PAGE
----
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Environmental triggers for altered gene function in chronic fatigue syndrome to be examined



Strand Of DNA​A Canadian researcher is investigating how environmental triggers might alter gene function in people with Chronic Fatigue Syndrome. The research could lead to better insights into the disease and eventually to new treatments.

Professor Patrick O. McGowan, director of the Laboratory for Epigenetic Neuroscience at the University of Toronto Scarborough (UTSC), is looking at how environmentally triggered changes to gene expression might alter immune function and stress response in ways that contribute to the disease.

McGowan's field of study is epigenetics - a scientific field that has only come to the fore relatively recently. Epigenetics tells us that that DNA blueprints passed down through genes are not set in stone at birth. While we can’t change the hardwiring of our genetic code, outside influences can radically change what our genes do and thus how our body functions and whether it is healthy or not. Epigenetic changes can be caused by environmental triggers such as infections, toxins, stress, nutrition, and even the social environment. - all of which have been associated with the onset of chronic fatigue syndrome (CFS) e.g. viral infections, pesticide exposure, pushing oneself too hard etc.

McGowan will conduct the study into the epigenetics of CFS with a grant from the CFIDS Association of America. As part of the grant, he will have access to the SolveCFS Biobank, a collection of biological samples from CFS patients.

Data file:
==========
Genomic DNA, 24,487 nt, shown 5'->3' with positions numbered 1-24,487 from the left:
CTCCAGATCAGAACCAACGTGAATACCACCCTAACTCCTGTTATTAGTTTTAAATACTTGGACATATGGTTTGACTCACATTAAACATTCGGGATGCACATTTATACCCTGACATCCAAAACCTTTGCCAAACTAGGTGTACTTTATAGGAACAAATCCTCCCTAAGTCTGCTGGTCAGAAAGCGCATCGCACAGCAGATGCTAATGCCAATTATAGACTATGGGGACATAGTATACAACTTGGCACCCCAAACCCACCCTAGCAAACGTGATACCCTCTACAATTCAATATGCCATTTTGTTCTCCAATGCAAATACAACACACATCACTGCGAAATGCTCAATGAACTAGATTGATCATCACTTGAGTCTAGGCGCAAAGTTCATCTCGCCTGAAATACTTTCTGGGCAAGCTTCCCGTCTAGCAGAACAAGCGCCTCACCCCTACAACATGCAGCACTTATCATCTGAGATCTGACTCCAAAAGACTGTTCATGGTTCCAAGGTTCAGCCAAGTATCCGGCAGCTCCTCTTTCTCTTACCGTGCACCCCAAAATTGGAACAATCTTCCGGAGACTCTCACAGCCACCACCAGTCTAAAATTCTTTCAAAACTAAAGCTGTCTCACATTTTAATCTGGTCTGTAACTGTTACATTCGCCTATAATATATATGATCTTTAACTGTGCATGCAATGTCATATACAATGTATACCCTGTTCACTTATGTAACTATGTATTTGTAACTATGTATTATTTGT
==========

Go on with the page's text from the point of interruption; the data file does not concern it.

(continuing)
McGowan will look specifically at the relationship between the hypothalamic-pituitary-adrenal (HPA) axis and immune function. The HPA axis is involved in the regulation of the stress response, and has effects on immune function and inflammation through cellular signaling mechanisms involving glucocorticoids e.g. cortisol.

Much historic CFS research has focused on the HPA axis and clearly demonstrated dysfunction in people suffering from the illness. CFS Patients often exhibit consistently low cortisol levels which can contribute to symptoms including fatigue and poor stress tolerance.

Likewise immune system dysfunction has been established as a key feature of the disease with chronic inflammation and oxidative stress being a common finding of CFS studies. Again, this would be expected to contribute to symptoms.

McGowan's hypothesis is that there is an epigenetic mechanism in CFS that disrupts glucocorticoid signaling in white blood cells called lymphocytes. By studying tissue samples from the SolveCFS Biobank he hopes to pinpoint the mechanism.

CFS is a highly complex illness that has baffled the medical profession for decades. It is likely to be in cutting edge biomedical research in the field of epigenetics that real answers to the CFS puzzle begin to be revealed.

Source: University of Toronto Scarborough



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